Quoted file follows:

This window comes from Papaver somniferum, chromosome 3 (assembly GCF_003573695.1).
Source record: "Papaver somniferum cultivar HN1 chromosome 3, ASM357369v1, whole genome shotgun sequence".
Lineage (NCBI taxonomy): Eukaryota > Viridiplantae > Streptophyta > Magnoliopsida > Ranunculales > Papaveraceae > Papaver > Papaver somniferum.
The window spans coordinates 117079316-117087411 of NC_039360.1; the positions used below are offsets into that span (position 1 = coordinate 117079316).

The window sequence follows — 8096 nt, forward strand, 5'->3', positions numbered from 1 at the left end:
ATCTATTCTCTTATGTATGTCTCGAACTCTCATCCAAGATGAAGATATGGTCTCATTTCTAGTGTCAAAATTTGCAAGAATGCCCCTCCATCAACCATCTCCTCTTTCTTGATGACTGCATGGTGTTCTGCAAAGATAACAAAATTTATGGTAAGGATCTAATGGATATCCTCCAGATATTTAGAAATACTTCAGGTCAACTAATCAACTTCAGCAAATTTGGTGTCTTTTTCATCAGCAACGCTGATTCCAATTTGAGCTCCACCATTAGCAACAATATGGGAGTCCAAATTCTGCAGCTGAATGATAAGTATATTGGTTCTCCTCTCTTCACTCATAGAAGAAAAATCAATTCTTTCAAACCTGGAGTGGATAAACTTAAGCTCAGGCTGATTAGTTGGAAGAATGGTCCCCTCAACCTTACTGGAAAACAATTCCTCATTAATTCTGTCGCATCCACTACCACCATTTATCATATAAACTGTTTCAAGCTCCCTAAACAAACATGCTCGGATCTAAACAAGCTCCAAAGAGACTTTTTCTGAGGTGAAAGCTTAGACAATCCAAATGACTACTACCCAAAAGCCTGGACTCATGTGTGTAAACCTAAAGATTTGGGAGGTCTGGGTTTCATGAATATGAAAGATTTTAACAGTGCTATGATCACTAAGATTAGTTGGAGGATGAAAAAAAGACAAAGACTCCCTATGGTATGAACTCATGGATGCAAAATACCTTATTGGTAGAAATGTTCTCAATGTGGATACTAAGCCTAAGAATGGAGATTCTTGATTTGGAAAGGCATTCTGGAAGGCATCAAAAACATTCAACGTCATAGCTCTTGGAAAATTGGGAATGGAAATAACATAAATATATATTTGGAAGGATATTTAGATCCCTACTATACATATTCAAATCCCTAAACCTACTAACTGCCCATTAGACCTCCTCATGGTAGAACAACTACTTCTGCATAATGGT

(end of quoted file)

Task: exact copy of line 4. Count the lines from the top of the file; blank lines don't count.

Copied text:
The window spans coordinates 117079316-117087411 of NC_039360.1; the positions used below are offsets into that span (position 1 = coordinate 117079316).